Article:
There's something that Charissa Saverio tries to impart to her students: “Music doesn't have to stop and start with DJing.”

Known as DJ Rap, Saverio has been in the electronic-music game for more than 25 years now. She's best known for drum 'n' bass but has played and produced everything from breakbeat to acid house. Even though she “semi-retired” five years ago, she's still active. She doesn't tour the way she once did, but just last month, she played Hollywood party Sunday Sanctuary. She's working on new music, including two new tracks, “Emote” and “High,” which she anticipates will be out this summer. She's also in the process of writing a new studio album, to be called Detonate.

Last fall, the British-born, L.A.-based DJ and producer launched Music Tech Collective, a school for aspiring producers and DJs. She teaches students how to use Ableton and how to DJ and also offers workshops covering both technical and business subjects. “You don't have to just DJ,” she says, adding that she stresses that her mostly female students should focus on honing their skills in engineering and production, which can help them make a living.

Saverio herself wanted to be a producer. She fell into DJing when she and then-collaborator Jeff B. released a record called “Ambience” under the name The Adored. To promote the record, they decided to find gigs as pirate-radio DJs. Saverio learned how to mix while working the graveyard shift at one such illegal station.

She was one of a handful of women DJing during the acid house era in the U.K. and that wasn't easy. Saverio remembers playing at a club in London where the female DJs were relegated to a small room while the male DJs rocked the mainstage. She bugged the promoter for weeks until she finally got a shot playing the big room on a system far fancier than what she had been using. Saverio held her own there week after week for about a month. Then she asked for the same nominal fee that the guys were getting. “They fired me the next day,” she recalls.

But that was just the beginning of her career on the decks. She spent the bulk of the 1990s and early 2000s jetting across the world playing raves, clubs and festivals. In 1999, her single “Good to Be Alive” topped the U.S. dance charts. She turned up in a Calvin Klein ad and a Twix commercial. In the first era of superstar DJs, Saverio was at the top.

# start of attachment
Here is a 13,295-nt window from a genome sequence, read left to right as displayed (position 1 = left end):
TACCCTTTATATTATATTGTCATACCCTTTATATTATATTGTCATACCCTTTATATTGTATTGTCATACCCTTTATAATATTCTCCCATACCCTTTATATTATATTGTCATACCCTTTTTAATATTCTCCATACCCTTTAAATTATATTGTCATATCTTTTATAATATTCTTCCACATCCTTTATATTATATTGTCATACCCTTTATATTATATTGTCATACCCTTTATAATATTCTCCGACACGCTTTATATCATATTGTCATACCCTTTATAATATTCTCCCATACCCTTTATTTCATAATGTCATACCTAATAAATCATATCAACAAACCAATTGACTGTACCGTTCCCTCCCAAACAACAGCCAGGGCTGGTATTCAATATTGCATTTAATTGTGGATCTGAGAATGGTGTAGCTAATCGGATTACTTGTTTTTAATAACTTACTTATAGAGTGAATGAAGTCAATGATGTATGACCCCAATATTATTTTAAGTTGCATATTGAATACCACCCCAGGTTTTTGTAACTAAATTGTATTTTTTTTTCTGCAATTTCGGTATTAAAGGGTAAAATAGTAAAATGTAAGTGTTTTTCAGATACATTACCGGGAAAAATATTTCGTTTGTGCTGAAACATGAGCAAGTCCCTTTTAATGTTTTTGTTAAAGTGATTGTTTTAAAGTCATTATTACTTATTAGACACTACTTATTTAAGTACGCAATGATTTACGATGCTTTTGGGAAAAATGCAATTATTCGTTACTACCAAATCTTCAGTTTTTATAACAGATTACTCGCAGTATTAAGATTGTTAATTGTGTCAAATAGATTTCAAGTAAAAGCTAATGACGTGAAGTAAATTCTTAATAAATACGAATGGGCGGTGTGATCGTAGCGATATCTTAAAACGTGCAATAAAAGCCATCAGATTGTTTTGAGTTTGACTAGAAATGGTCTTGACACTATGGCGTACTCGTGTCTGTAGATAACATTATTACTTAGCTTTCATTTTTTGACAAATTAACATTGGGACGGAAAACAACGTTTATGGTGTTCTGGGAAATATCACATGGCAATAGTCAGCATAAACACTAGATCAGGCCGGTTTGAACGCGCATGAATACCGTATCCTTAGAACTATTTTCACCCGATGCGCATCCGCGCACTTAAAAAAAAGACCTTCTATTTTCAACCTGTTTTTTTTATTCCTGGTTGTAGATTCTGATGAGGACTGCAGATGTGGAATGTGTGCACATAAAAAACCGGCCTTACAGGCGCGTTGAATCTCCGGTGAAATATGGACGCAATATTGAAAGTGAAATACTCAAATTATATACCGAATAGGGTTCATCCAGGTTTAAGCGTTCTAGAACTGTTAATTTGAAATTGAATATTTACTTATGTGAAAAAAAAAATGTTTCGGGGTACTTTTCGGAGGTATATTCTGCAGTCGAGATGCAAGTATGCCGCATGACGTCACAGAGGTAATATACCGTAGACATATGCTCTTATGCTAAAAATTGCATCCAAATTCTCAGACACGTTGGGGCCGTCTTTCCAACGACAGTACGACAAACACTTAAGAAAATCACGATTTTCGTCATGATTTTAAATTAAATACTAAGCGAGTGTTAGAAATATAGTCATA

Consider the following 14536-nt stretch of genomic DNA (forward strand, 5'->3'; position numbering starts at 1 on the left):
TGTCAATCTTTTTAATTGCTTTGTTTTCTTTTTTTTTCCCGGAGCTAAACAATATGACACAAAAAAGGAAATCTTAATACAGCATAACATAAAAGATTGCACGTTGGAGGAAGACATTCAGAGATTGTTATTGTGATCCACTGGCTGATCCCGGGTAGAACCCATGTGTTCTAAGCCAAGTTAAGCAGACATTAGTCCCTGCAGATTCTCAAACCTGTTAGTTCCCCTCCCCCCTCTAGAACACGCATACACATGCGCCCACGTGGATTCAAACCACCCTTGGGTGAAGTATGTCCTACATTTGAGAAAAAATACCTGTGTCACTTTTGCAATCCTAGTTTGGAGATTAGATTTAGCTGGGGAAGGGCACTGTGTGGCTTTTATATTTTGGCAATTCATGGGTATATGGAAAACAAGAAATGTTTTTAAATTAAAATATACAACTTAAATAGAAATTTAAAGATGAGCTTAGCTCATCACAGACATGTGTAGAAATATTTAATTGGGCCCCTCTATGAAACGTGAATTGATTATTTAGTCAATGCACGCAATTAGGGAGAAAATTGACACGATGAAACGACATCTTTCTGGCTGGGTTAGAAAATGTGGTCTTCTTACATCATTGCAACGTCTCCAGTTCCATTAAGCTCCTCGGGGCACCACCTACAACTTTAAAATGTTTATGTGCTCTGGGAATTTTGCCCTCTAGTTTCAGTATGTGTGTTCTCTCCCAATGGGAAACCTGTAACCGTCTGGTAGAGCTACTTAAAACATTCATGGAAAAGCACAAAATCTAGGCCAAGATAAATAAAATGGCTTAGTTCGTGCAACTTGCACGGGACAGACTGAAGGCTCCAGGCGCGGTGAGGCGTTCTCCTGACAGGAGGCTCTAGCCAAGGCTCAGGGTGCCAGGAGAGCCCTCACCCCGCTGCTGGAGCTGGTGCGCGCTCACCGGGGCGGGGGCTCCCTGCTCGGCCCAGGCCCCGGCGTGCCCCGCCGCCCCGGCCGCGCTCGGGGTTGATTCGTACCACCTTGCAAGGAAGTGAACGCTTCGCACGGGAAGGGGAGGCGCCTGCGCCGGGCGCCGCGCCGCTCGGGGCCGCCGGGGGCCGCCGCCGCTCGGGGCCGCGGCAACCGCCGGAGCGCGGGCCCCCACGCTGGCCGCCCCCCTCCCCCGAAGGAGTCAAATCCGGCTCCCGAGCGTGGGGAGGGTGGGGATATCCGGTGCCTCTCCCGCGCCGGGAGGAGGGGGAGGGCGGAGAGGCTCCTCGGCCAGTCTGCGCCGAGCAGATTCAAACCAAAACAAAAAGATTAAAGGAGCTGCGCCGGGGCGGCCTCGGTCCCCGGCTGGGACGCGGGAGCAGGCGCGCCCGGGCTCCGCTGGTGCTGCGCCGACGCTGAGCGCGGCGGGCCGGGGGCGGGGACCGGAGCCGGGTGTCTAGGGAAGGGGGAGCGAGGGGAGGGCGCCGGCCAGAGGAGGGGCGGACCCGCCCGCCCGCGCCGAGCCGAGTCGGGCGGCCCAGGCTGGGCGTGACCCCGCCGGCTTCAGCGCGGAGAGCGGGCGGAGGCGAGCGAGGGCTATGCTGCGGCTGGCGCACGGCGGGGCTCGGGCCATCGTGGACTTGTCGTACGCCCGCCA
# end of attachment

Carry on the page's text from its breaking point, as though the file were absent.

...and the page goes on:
Since 2011, however, Saverio has focused on a different kind of life. She took up acting and now has some indie film projects in the works. She focused on living a sober, healthy life. And she started teaching.

“It's really not just an Ableton course

She began by leading classes at Dubspot and other DJ/producer-related schools in Los Angeles before going out on her own. Now, she teaches local students in her Hollywood apartment and others online. Her courses are one-on-one and, while she teaches both men and women, she says that her students are primarily female.

“I'm passing all my knowledge about everything to them,” Saverio says. “It's really not just an Ableton course, it's a mentorship about: This is what you're going to experience as a DJ, as a woman DJ, and I think that's probably the best reason to be taught by a girl.”

By teaching one-on-one, she's able to tailor the lessons to students; some pick up the technical aspects quicker than others. Since Saverio has dyslexia and struggled in school, she's sensitive to her own students' needs. “I don't want anyone I ever teach to go through that barrier of feeling stupid or not understanding,” she says. “I've noticed that male teachers, a lot of the time, they want to impress you with their knowledge. It's not my job to impress you with my knowledge. It's my job to encourage you to find your own way to get there.”

In teaching, Saverio found a calling that she didn't know she had. She seems to be a natural at it. When we meet, she pulls out a worn compilation of house tracks that are now considered classic and starts talking about the evolution from house to acid house to drum 'n' bass, the latter being the genre for which she became famous. “You would be shocked by how many kids don't know the last generation of producers,” she says. “You might end up being signed to a label if you have some talent, but you have to know your history.”

While Saverio is lending her decades of dance-music knowledge to aspiring DJ/producers, her students are pushing her as well. It prompts her to stay on top of her own production skills and has has helped inspire her to continue making music. “Now, I'm doing it for the same fucking reason that I got into it,” she says, “because I love it.”

More from Liz Ohanesian:
Sexism in Club Culture Has to Stop
10 Overlooked Sophomore Albums You Should Listen to Again
The DJ Who Opened for Lush at the Roxy? Yeah, That Was Me

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